Bariatric surgery also cuts CV risk
Bariatric surgery leaves patients with a smaller stomach and a smaller risk of suffering a cardiovascular (CV) event, found a recent study. DMS's John Batsis, M.D., was the lead author of the paper, which showed that the long-term risk of a CV event-such as a heart attack-is likely to drop substantially after bariatric surgery.
The procedure's main goal is to help people lose excess weight if they've been unable to do so through diet and exercise; it involves partitioning off and/or bypassing part of the stomach.
Factors: Batsis says other researchers had recently concluded that factors which affect an individual's likelihood of experiencing a CV event-such as diabetes, hypertension, and high cholesterol-improved after bariatric surgery. "But," he says, "no one had really ascertained whether or not CV risk changed."
So he and colleagues did a reanalysis of existing data from six previously published clinical trials of bariatric surgery and calculated the 10-year risk of the subjects having a CV event. They found that across all six studies-which were conducted in Italy, Mexico, New Zealand, Sweden, and the U.S.-bariatric surgery reduced the risk of a CV event between 8% and 79%. In the U.S. study, subjects' CV risk after surgery fell 50% (from 7% to 3.5%), whereas the risk of patients in the nonsurgical group declined just 8% (from 7.1% to 6.5%).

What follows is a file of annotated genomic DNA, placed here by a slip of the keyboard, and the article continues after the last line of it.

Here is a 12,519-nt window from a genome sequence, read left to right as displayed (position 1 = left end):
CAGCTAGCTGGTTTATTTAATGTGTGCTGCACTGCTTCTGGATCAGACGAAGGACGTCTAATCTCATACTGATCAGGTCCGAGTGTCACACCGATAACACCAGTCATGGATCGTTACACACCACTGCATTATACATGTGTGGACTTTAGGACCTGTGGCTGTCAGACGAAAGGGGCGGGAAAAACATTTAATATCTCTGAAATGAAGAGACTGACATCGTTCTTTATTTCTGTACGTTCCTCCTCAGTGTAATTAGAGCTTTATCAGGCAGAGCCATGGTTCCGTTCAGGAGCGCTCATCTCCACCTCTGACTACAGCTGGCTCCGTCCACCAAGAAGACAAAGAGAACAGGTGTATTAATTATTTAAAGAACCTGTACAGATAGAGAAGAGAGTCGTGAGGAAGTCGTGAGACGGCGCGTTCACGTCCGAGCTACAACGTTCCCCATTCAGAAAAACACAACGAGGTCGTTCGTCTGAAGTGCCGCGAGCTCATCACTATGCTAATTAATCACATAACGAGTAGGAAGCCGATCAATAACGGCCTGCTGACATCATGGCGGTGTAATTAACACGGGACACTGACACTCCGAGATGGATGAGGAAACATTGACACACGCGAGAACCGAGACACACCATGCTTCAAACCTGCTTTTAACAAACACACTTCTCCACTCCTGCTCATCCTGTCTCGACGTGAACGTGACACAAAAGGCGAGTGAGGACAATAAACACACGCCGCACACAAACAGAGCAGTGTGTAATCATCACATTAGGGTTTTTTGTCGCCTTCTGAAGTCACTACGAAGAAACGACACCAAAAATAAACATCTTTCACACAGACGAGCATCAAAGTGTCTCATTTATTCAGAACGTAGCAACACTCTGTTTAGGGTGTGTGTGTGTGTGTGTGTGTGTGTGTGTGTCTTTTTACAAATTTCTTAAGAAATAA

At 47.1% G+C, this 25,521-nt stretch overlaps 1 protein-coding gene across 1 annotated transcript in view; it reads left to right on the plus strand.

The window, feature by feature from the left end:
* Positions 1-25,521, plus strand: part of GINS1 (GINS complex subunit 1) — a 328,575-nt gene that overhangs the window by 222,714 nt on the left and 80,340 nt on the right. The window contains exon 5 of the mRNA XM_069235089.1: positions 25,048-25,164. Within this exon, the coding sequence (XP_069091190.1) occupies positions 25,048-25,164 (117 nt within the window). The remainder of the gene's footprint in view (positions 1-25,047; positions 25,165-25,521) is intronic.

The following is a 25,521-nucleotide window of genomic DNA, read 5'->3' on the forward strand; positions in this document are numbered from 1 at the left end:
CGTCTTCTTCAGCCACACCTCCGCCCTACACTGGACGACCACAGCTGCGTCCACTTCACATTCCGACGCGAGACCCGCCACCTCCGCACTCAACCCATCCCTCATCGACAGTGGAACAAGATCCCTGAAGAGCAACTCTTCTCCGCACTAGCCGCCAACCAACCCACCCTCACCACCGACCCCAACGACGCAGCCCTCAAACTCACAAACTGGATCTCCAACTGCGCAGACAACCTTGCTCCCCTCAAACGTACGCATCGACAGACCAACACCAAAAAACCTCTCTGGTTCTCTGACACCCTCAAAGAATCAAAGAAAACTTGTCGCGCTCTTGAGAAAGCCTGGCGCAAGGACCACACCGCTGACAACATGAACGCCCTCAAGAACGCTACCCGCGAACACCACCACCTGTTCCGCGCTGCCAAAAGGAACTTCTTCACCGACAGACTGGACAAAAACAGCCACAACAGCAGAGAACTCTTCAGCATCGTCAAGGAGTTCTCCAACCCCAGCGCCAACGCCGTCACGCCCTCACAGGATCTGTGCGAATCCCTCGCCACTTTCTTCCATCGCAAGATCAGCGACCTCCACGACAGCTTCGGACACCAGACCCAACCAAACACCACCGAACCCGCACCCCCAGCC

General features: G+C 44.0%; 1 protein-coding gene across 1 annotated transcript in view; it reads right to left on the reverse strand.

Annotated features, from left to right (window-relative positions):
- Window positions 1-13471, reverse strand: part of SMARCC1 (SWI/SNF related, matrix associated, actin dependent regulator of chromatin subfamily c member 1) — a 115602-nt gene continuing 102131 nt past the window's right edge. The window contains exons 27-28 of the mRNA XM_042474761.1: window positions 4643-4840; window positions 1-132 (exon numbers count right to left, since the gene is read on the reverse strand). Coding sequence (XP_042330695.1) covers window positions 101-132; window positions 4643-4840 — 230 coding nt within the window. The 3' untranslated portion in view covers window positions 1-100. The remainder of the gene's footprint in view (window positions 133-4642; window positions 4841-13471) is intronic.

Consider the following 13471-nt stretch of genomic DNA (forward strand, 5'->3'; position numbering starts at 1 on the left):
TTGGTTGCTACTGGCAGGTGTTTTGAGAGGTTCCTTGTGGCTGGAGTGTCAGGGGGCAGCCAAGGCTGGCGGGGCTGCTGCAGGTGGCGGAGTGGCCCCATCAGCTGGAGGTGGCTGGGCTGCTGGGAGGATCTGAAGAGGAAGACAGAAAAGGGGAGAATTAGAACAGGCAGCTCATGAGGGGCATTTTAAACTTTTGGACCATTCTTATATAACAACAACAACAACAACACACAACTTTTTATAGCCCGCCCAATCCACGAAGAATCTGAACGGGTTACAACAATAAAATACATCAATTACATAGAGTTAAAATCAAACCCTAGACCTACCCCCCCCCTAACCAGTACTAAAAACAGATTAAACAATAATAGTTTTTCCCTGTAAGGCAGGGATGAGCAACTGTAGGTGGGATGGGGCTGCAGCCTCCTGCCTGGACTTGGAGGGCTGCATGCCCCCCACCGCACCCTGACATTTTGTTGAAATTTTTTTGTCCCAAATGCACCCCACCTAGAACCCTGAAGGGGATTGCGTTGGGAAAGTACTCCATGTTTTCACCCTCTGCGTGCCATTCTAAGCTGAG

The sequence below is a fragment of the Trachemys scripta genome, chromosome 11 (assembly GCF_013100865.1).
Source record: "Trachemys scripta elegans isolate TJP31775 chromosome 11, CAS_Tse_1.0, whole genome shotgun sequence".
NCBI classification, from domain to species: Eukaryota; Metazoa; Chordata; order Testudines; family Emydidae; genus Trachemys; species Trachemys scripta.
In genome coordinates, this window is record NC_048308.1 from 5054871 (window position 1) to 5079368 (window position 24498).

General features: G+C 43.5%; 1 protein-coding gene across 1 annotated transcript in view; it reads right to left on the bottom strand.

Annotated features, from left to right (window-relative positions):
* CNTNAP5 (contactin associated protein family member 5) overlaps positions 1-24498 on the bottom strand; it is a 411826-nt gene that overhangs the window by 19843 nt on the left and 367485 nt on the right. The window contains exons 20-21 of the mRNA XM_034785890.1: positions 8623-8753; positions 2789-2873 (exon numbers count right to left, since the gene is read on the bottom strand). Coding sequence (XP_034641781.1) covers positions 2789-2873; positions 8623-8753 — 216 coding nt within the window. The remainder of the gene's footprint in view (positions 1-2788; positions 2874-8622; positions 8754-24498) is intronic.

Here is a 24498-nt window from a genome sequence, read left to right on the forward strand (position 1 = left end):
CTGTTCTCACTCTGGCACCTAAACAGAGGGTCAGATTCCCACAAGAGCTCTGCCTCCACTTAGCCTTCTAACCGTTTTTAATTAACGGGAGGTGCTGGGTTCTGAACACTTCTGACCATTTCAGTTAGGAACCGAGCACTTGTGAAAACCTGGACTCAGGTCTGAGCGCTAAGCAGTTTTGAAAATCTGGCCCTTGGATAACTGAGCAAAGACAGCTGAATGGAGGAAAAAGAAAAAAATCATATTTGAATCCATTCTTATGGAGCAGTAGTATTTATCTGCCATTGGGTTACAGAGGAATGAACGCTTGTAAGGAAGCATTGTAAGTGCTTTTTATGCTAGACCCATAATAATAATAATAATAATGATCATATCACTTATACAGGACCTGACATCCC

Rise: All six studies followed subjects for a minimum of one year, but only one had actual 10-year follow-up data. That study, from Sweden, found that both surgical and nonsurgical patients' CV risk increased after 10 years. But the risk rose significantly more in the nonsurgical than the surgical group. The overall rise, Batsis thinks, was due to the patients aging. "Just the incremental increase of a 10-year period to age," he says, "increases your cardiac risk." He did the
actual research while he was a fellow at the Mayo Clinic and published the results in the American Journal of Cardiology after coming to DMS.
The study has "a lot of public health implications," notes Batsis, since over a third of U.S. adults-some 72 million people-are obese. For those who choose bariatric surgery, he says, "over time [their] predicted cardiac risk is likely decreasing."
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